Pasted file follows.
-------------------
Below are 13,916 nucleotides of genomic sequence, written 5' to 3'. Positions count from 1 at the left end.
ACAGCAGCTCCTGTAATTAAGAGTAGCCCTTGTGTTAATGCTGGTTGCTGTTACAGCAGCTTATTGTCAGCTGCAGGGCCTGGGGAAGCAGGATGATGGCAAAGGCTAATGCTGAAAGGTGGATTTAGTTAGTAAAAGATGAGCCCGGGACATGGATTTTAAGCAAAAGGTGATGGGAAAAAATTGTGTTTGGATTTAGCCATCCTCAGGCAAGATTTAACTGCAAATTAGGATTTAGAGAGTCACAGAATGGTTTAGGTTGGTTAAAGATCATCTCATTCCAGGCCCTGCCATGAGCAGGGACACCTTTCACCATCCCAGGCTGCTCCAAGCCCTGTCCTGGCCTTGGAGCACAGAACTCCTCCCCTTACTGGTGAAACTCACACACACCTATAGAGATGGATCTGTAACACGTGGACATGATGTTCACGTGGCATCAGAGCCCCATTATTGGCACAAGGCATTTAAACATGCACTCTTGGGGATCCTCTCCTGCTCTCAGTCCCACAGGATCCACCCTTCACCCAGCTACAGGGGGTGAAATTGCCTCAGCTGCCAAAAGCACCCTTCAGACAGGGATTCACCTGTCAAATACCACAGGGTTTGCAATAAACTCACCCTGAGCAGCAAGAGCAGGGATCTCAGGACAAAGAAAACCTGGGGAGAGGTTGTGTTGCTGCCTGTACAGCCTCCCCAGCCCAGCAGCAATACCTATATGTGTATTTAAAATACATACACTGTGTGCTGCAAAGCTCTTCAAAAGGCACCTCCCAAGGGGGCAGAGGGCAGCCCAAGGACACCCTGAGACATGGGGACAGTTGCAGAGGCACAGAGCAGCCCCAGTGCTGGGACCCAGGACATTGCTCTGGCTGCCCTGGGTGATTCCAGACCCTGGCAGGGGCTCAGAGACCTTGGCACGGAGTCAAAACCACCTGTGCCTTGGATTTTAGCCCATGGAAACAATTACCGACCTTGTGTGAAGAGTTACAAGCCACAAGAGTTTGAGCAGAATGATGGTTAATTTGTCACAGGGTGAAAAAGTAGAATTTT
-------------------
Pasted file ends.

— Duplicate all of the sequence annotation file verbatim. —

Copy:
Below are 13,916 nucleotides of genomic sequence, written 5' to 3'. Positions count from 1 at the left end.
ACAGCAGCTCCTGTAATTAAGAGTAGCCCTTGTGTTAATGCTGGTTGCTGTTACAGCAGCTTATTGTCAGCTGCAGGGCCTGGGGAAGCAGGATGATGGCAAAGGCTAATGCTGAAAGGTGGATTTAGTTAGTAAAAGATGAGCCCGGGACATGGATTTTAAGCAAAAGGTGATGGGAAAAAATTGTGTTTGGATTTAGCCATCCTCAGGCAAGATTTAACTGCAAATTAGGATTTAGAGAGTCACAGAATGGTTTAGGTTGGTTAAAGATCATCTCATTCCAGGCCCTGCCATGAGCAGGGACACCTTTCACCATCCCAGGCTGCTCCAAGCCCTGTCCTGGCCTTGGAGCACAGAACTCCTCCCCTTACTGGTGAAACTCACACACACCTATAGAGATGGATCTGTAACACGTGGACATGATGTTCACGTGGCATCAGAGCCCCATTATTGGCACAAGGCATTTAAACATGCACTCTTGGGGATCCTCTCCTGCTCTCAGTCCCACAGGATCCACCCTTCACCCAGCTACAGGGGGTGAAATTGCCTCAGCTGCCAAAAGCACCCTTCAGACAGGGATTCACCTGTCAAATACCACAGGGTTTGCAATAAACTCACCCTGAGCAGCAAGAGCAGGGATCTCAGGACAAAGAAAACCTGGGGAGAGGTTGTGTTGCTGCCTGTACAGCCTCCCCAGCCCAGCAGCAATACCTATATGTGTATTTAAAATACATACACTGTGTGCTGCAAAGCTCTTCAAAAGGCACCTCCCAAGGGGGCAGAGGGCAGCCCAAGGACACCCTGAGACATGGGGACAGTTGCAGAGGCACAGAGCAGCCCCAGTGCTGGGACCCAGGACATTGCTCTGGCTGCCCTGGGTGATTCCAGACCCTGGCAGGGGCTCAGAGACCTTGGCACGGAGTCAAAACCACCTGTGCCTTGGATTTTAGCCCATGGAAACAATTACCGACCTTGTGTGAAGAGTTACAAGCCACAAGAGTTTGAGCAGAATGATGGTTAATTTGTCACAGGGTGAAAAAGTAGAATTTT